Thursday, 5 January 2017

Does Your Gender Affect Your Writing Success?

Here is a loaded question, and I would be very interested to receive some responses in the comments below. I am currently reading On Writing by Stephen King, and I have reached the section of the book where he tells us that if we are serious about writing, we actually have to do it. We cannot keep putting it off and blaming our life circumstances, our lack of free time, and all the other millions of excuses we come up with.

Now, I totally agree with that. But one sentence in King’s book struck a chord. He wrote that he was fortunate to have a “self-sufficient wife” and she allowed him to hide away and write whenever he needed to. They have children, and he wrote his novels and short stories since before they were born and throughout their lives. Did his wife shoulder the parental responsibility, and do all the boring, everyday essential tasks of caring for the children before he found fame and fortune?

I would say that I have a self-sufficient husband. In fact, he is so self-sufficient that I am often left at home with the children, and I do 99% of the household chores, nurturing, caring, doctors’ appointments, etc. My husband simply works, in a demanding job that takes him away from the family home for anything up to sixteen hours every day, five days a week. He then spends the weekends ‘catching up’ on his personal affairs, and sleeping because he so exhausted from working all week. But he provides the income, and I must accept that.

In order to follow Stephen King’s advice, I need to change that model of behaviour. My husband refuses to make his work hours more flexible, or even to book time off that he is legally allowed (that is a whole other saga!). He did recently have a pay rise, however. Our cashflow is not brilliant, but if I am to look at the bigger picture, I need some help with childcare. To that end, I plan to investigate the costs of childcare, and see what I can fit around preschool and school. Then perhaps I can find time to finish the manuscripts I have languishing on my hard drive, and finally get my career established professionally.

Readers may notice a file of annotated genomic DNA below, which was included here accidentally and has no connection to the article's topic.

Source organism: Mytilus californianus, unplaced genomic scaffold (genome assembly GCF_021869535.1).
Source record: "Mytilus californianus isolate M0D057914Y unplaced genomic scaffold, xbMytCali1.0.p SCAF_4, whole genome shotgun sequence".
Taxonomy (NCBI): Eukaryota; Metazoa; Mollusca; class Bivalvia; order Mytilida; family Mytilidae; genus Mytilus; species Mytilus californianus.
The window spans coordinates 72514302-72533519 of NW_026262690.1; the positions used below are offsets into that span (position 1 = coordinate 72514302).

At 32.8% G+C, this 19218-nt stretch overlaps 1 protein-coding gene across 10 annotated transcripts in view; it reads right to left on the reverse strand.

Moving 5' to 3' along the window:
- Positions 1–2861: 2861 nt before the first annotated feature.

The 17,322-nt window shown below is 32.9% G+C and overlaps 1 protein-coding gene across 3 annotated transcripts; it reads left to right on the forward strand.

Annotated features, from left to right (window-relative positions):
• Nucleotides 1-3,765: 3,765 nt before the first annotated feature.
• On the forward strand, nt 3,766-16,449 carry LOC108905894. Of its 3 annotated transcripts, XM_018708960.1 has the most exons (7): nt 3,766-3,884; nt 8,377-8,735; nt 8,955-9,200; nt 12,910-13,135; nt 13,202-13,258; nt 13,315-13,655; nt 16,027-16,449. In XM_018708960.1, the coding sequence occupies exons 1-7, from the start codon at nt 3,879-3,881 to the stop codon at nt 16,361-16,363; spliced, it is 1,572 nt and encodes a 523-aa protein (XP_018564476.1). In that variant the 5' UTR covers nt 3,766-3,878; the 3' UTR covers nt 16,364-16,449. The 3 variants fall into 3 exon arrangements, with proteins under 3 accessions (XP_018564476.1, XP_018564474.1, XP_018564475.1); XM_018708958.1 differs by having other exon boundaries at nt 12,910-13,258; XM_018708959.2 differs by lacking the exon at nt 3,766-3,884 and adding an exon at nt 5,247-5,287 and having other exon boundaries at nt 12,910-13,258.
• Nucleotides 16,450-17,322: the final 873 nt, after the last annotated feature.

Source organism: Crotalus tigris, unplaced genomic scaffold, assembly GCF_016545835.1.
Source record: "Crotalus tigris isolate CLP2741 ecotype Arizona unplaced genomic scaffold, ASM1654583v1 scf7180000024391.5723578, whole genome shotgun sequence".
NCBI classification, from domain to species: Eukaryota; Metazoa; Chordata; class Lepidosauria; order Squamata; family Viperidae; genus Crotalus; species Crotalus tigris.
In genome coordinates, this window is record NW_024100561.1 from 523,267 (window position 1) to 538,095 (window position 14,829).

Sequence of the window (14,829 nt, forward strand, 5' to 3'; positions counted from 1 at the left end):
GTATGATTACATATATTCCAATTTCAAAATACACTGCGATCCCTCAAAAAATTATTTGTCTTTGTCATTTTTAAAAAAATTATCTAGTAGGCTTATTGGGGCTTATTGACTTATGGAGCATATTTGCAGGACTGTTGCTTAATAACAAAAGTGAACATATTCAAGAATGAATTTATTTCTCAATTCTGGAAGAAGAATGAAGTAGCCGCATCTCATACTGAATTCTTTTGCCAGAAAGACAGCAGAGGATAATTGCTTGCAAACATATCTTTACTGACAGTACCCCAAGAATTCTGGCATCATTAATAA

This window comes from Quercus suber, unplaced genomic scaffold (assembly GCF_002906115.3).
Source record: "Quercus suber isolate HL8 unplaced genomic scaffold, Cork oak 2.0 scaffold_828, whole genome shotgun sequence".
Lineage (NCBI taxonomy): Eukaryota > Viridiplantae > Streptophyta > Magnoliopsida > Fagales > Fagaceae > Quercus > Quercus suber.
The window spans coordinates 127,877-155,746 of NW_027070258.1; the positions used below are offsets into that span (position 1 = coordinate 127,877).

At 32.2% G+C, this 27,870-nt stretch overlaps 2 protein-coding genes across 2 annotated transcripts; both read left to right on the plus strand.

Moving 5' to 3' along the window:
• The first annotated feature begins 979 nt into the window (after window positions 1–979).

How do you fit writing in around family and work?

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  1. Hi Catherine, I've read Stephen King's book 'On Writing' and I think it's fantastic. I think you have to take what he says about having a self-sufficient wife with a very large pinch of salt. He and his wife did struggle financially during the early part of his writing life - I'm sure he snatched odd chunks of time to write the stories that he started earning money with. I can't remember if he specifies the amount of time he spent on childcare etc. "Self-sufficient" probably means that she wasn't demanding of his time when he needed to be alone writing. But I also think every writer has their own individual journey and you have to find the bits of time that fit in with the given circumstances of your own life. I have heard of a number of very successful female novelists who produced novels while juggling their writing time with looking after young children, by writing late at night etc.... or so they say. It's dangerous to compare ourselves with others. When people describe their circumstances they can often leave out important details that would radically change the way others might view it. None of us can really make excuses for ourselves - if we are passionate about writing it will have a strong impact on our lives. I think you are already doing a huge amount, both as a writer, and in terms of self-promotion. But just remember this: "never compare yourself with others because you don't know what journey they are on."

    1. Thank you for the feedback, Sheila. Yes, I completely agree, and perhaps I was feeling a little sensitive when I read this blog post. Being a writer and a housewife certainly is a roller-coaster of emotions, to coin a popular term. At this stage I am working out my place in the world, both as a writer and a mother.